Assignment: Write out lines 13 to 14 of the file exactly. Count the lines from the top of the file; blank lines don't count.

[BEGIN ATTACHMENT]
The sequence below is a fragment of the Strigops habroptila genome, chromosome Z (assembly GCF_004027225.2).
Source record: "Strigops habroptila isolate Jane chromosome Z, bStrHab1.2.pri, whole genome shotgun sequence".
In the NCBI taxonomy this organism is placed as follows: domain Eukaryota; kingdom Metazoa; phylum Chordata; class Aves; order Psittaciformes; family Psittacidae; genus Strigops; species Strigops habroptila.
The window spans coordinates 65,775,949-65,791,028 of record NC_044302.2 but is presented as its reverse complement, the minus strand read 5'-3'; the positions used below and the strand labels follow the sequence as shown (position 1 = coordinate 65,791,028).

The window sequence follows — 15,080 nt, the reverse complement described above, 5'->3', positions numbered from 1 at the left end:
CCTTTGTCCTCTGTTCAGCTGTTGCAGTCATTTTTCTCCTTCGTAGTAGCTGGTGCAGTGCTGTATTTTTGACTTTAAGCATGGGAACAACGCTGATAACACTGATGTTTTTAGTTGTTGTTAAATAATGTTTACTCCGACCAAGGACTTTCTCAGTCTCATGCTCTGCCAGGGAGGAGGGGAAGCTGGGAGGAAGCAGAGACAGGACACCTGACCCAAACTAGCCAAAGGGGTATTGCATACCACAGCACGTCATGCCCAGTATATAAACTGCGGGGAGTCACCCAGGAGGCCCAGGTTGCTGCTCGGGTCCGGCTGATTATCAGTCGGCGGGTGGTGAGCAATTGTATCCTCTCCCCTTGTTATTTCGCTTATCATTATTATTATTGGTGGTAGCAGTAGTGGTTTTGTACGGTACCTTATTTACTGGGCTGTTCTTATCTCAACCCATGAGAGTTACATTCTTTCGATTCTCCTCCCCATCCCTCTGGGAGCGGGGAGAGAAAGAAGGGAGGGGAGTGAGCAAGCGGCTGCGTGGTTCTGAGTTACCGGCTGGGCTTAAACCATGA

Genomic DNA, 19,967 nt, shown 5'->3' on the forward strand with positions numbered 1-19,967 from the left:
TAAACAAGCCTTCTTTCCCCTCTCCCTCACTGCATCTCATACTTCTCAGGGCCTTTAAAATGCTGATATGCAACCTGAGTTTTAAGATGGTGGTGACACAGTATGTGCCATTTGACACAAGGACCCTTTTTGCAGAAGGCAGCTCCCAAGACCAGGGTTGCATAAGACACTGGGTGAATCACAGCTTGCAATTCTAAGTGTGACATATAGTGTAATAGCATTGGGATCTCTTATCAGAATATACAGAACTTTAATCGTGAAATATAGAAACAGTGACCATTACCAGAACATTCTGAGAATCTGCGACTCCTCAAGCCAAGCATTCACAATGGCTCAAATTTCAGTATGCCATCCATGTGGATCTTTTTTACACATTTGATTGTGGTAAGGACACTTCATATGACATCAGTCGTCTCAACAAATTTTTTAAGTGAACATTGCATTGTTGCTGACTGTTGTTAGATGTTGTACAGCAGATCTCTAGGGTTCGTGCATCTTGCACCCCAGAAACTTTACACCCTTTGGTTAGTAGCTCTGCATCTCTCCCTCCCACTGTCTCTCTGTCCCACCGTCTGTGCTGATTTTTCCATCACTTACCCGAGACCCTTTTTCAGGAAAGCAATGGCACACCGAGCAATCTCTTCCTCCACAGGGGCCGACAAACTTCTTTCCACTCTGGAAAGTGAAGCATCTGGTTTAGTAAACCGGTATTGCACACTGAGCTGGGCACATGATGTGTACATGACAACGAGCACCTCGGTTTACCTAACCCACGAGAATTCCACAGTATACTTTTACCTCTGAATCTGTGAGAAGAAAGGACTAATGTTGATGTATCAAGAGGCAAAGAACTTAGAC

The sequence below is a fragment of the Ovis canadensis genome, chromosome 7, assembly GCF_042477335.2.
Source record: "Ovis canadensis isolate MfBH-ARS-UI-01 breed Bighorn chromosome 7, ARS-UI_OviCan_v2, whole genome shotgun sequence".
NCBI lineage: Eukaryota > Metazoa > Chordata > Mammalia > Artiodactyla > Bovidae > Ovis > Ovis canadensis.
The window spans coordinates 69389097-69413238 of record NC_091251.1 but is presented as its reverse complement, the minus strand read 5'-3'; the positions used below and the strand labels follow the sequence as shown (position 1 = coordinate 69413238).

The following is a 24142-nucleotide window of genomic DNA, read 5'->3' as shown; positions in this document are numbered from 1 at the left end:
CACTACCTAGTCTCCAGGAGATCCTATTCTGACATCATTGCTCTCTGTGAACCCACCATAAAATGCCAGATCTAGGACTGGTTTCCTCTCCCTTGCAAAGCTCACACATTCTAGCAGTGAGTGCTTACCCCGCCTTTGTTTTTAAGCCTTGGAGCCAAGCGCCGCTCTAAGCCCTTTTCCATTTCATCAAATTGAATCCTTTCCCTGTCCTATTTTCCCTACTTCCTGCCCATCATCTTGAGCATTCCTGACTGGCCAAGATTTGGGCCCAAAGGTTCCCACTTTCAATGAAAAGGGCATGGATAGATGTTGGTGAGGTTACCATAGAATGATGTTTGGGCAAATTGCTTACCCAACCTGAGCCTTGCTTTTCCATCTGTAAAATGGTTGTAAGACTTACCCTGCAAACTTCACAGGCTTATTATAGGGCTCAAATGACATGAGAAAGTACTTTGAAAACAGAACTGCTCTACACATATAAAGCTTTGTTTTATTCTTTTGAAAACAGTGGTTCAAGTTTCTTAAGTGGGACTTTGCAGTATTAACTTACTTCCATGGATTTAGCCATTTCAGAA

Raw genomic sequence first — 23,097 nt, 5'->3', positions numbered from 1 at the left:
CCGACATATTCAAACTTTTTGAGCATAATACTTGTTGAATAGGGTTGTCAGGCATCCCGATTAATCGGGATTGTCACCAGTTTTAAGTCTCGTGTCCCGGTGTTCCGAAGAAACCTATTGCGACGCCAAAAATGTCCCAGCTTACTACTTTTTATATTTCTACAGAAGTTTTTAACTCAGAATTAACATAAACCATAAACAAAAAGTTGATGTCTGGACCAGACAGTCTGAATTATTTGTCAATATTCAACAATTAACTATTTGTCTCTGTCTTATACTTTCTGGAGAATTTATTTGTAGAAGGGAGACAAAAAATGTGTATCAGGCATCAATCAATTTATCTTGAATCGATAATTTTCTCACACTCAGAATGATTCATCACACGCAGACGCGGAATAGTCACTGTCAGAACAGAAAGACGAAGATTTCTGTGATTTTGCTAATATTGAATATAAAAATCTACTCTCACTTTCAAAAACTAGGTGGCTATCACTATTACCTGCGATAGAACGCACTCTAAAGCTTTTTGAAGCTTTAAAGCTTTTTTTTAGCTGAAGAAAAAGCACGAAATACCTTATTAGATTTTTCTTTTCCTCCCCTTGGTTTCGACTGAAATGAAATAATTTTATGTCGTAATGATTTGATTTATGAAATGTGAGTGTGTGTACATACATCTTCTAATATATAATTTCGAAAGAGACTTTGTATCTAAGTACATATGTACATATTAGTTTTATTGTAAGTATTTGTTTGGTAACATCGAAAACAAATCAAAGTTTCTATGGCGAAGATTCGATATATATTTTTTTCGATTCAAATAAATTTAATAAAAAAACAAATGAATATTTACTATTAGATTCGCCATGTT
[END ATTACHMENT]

The following is a 24142-nucleotide window of genomic DNA, read 5'->3' as shown; positions in this document are numbered from 1 at the left end:
CACTACCTAGTCTCCAGGAGATCCTATTCTGACATCATTGCTCTCTGTGAACCCACCATAAAATGCCAGATCTAGGACTGGTTTCCTCTCCCTTGCAAAGCTCACACATTCTAGCAGTGAGTGCTTACCCCGCCTTTGTTTTTAAGCCTTGGAGCCAAGCGCCGCTCTAAGCCCTTTTCCATTTCATCAAATTGAATCCTTTCCCTGTCCTATTTTCCCTACTTCCTGCCCATCATCTTGAGCATTCCTGACTGGCCAAGATTTGGGCCCAAAGGTTCCCACTTTCAATGAAAAGGGCATGGATAGATGTTGGTGAGGTTACCATAGAATGATGTTTGGGCAAATTGCTTACCCAACCTGAGCCTTGCTTTTCCATCTGTAAAATGGTTGTAAGACTTACCCTGCAAACTTCACAGGCTTATTATAGGGCTCAAATGACATGAGAAAGTACTTTGAAAACAGAACTGCTCTACACATATAAAGCTTTGTTTTATTCTTTTGAAAACAGTGGTTCAAGTTTCTTAAGTGGGACTTTGCAGTATTAACTTACTTCCATGGATTTAGCCATTTCAGAA